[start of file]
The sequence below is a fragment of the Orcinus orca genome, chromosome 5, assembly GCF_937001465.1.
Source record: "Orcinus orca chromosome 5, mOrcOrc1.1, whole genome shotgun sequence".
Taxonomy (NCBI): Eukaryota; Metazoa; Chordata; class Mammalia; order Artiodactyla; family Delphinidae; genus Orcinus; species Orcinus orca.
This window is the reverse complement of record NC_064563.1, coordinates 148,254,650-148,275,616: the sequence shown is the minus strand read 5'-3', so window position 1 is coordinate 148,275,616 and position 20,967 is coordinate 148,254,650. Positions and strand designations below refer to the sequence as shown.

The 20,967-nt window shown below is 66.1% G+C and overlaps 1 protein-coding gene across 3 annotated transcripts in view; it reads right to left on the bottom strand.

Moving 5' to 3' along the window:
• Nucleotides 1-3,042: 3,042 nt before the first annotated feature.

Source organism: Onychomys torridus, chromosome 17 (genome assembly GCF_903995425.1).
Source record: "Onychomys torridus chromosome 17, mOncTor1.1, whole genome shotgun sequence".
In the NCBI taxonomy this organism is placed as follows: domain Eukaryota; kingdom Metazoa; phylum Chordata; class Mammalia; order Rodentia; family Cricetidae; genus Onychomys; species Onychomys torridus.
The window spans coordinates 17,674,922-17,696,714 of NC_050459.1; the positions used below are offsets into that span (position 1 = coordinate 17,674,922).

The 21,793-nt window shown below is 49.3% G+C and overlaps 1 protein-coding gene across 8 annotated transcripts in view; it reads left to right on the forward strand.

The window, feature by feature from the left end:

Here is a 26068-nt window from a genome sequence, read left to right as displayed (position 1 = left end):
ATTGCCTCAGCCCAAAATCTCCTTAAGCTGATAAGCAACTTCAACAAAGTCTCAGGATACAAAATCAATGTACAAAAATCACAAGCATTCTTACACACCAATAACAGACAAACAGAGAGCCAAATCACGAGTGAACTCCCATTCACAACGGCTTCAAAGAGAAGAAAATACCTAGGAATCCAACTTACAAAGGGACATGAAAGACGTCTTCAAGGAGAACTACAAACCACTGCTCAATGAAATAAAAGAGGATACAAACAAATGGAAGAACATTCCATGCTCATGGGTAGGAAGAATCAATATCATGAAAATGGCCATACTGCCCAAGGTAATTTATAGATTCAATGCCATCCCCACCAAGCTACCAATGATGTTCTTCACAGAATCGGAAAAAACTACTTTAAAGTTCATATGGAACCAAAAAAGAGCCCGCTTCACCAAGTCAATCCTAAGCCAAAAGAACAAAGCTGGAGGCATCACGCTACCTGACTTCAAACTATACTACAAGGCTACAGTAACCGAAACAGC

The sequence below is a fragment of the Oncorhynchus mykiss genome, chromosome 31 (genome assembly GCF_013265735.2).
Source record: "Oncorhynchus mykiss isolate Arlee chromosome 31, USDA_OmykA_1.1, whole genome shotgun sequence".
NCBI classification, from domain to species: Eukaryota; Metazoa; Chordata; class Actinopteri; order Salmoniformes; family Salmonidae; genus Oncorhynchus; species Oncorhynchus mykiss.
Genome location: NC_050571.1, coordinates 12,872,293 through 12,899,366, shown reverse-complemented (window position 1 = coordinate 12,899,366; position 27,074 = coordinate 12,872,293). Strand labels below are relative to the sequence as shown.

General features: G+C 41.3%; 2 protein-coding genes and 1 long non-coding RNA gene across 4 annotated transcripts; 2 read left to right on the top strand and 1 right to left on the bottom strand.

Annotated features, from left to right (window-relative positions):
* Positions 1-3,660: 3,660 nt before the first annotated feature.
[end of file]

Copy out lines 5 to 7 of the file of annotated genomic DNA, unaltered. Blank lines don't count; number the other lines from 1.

The 20,967-nt window shown below is 66.1% G+C and overlaps 1 protein-coding gene across 3 annotated transcripts in view; it reads right to left on the bottom strand.

Moving 5' to 3' along the window:
• Nucleotides 1-3,042: 3,042 nt before the first annotated feature.